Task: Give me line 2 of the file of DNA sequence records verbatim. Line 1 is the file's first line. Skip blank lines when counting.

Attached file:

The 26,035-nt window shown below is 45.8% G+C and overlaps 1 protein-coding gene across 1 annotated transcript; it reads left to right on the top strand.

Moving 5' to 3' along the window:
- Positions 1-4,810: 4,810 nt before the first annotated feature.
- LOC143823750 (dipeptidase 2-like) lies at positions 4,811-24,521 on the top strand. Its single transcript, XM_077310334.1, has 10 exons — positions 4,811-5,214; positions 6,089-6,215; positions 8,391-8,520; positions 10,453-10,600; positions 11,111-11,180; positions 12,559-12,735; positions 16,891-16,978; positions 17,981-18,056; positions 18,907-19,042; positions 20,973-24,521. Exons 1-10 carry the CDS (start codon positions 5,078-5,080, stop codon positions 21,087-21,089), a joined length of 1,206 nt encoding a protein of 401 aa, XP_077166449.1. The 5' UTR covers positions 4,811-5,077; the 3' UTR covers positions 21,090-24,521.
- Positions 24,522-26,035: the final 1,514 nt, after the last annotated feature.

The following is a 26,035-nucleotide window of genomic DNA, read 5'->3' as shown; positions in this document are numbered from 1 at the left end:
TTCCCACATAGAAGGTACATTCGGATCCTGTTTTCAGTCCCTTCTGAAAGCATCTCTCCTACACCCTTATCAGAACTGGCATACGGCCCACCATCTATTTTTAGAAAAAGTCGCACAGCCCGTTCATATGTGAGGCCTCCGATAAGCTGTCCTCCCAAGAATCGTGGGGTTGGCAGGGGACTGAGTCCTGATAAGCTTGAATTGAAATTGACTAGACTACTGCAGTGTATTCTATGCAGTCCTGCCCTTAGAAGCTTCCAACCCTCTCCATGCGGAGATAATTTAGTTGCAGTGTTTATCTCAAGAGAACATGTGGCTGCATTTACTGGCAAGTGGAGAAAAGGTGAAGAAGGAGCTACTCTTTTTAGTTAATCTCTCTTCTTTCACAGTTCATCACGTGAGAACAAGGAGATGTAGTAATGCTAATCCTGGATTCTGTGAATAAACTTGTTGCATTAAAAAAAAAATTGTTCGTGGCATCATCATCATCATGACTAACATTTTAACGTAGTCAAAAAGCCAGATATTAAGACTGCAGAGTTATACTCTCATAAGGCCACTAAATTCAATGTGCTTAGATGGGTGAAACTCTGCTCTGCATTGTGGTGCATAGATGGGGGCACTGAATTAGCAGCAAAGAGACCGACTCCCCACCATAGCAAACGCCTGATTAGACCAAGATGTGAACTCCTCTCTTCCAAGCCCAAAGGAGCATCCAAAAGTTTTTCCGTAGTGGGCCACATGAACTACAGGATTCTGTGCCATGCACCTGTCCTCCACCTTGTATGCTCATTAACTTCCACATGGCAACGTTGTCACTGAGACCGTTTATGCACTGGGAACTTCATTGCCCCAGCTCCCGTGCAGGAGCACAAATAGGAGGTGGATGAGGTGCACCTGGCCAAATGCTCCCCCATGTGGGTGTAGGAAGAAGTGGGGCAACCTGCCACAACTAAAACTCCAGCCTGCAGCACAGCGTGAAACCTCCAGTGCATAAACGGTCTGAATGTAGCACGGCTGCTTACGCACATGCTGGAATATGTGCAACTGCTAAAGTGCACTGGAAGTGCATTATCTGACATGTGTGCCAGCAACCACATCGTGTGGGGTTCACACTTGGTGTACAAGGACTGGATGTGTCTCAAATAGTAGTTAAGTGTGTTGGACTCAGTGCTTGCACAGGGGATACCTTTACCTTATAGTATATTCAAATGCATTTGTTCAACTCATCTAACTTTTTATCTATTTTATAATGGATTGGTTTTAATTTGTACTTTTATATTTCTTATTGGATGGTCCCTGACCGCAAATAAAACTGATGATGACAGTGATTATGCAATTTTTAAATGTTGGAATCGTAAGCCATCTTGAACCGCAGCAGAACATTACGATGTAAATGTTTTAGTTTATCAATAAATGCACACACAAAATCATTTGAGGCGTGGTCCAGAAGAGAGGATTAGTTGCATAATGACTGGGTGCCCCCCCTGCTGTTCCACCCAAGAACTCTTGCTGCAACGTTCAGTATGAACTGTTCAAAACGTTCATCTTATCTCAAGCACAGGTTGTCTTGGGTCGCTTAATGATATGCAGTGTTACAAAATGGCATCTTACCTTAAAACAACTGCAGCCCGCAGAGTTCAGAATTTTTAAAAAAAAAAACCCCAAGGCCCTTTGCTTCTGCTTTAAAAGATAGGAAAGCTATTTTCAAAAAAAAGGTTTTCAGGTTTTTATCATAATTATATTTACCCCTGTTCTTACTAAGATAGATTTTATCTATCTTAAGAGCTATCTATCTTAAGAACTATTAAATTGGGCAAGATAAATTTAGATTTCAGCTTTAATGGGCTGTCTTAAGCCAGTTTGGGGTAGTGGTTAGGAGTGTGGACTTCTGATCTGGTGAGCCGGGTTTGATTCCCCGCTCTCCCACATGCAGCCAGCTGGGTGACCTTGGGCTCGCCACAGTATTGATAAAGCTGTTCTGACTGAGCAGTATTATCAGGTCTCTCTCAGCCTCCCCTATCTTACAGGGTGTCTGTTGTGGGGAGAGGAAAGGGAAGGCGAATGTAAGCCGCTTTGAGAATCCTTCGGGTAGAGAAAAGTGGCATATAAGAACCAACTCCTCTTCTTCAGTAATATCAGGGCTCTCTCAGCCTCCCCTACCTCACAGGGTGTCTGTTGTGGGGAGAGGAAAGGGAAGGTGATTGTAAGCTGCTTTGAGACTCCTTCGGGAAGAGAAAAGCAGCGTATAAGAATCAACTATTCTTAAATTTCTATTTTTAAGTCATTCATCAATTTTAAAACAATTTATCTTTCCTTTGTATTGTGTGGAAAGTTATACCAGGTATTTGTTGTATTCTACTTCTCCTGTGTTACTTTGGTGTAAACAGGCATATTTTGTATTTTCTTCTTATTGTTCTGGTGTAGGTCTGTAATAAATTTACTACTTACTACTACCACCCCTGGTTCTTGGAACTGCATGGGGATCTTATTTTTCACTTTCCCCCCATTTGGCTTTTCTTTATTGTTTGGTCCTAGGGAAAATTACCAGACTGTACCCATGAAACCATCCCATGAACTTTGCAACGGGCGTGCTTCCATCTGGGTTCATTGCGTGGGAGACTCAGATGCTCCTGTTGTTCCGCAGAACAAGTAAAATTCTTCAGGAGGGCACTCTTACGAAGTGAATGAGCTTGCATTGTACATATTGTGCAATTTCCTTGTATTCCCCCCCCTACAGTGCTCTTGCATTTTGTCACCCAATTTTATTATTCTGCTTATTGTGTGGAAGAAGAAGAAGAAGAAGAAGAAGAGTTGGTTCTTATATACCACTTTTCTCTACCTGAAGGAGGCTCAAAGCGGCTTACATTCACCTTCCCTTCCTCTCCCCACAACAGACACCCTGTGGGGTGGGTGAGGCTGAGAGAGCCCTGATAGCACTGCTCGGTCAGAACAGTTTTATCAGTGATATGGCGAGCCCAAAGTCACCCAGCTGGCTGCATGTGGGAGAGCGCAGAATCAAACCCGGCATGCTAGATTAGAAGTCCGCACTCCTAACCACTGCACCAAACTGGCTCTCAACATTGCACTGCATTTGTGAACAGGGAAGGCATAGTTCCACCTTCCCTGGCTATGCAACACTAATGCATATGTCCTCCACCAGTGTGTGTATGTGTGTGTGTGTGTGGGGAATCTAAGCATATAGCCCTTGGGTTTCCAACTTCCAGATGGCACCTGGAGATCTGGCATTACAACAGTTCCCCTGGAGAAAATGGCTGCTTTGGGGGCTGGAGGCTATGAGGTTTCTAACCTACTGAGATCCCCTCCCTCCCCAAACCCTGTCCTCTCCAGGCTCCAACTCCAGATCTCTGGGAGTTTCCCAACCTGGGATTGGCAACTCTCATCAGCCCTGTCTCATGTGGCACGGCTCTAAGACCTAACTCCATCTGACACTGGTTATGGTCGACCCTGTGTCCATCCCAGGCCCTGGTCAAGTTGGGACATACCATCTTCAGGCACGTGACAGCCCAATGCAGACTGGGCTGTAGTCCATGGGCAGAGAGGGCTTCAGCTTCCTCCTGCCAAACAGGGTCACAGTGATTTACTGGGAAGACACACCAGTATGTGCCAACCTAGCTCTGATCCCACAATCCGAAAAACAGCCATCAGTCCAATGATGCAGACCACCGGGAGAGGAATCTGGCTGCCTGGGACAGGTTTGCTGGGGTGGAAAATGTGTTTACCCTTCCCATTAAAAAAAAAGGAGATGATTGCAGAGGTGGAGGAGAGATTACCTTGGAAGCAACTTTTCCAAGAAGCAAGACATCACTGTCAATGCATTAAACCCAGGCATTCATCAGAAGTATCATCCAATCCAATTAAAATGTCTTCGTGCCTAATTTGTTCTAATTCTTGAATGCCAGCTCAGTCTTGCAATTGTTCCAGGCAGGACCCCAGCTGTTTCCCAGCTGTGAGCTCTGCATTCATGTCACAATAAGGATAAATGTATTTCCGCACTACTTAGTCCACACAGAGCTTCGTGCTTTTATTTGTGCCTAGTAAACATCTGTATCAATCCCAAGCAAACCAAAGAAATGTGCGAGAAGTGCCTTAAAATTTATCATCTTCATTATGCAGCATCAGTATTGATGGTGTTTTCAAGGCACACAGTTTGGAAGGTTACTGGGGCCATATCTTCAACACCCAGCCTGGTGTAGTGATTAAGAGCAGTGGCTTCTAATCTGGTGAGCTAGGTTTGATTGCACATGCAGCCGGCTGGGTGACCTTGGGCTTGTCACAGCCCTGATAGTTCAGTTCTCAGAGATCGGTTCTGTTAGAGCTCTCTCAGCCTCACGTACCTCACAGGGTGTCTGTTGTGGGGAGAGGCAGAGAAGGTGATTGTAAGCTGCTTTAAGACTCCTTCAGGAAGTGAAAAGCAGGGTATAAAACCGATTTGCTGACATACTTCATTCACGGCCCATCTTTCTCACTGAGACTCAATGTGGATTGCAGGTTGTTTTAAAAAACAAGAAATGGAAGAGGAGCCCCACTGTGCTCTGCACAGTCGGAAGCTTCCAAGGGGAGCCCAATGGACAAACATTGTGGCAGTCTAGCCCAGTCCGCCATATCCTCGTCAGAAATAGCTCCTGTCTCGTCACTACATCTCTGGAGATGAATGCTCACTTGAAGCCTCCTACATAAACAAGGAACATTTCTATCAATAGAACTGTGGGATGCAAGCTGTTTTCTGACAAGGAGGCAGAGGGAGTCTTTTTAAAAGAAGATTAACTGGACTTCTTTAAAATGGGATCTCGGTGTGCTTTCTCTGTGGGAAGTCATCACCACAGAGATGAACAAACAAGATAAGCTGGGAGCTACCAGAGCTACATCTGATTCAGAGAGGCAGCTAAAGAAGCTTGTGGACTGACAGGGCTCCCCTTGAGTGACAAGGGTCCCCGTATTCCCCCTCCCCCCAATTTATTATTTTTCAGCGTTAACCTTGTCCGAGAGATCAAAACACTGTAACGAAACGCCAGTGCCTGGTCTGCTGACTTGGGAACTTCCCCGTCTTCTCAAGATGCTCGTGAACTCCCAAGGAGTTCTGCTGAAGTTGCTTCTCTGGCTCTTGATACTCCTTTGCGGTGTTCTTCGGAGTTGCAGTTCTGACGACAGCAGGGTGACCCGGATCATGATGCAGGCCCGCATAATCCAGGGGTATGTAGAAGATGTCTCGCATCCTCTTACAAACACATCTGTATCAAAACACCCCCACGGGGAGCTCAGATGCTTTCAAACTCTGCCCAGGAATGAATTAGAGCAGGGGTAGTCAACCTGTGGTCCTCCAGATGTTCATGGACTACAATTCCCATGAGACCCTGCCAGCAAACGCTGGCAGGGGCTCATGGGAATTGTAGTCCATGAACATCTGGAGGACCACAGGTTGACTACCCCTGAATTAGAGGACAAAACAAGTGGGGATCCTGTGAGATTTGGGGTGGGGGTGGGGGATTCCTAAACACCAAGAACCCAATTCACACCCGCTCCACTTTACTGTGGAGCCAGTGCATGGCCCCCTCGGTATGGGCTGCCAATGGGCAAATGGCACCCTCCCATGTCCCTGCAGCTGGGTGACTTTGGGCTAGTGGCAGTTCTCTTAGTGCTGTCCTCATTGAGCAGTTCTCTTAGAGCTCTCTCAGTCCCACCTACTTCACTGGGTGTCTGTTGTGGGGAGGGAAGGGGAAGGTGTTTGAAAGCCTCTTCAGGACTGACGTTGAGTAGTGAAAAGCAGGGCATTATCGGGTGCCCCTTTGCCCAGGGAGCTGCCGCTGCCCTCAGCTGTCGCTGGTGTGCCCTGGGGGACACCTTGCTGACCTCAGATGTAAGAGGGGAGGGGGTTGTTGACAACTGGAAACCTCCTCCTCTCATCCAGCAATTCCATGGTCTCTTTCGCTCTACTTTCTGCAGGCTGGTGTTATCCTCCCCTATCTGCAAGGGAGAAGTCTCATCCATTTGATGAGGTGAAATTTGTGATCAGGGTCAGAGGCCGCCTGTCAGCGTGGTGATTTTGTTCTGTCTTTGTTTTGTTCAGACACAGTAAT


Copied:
Moving 5' to 3' along the window: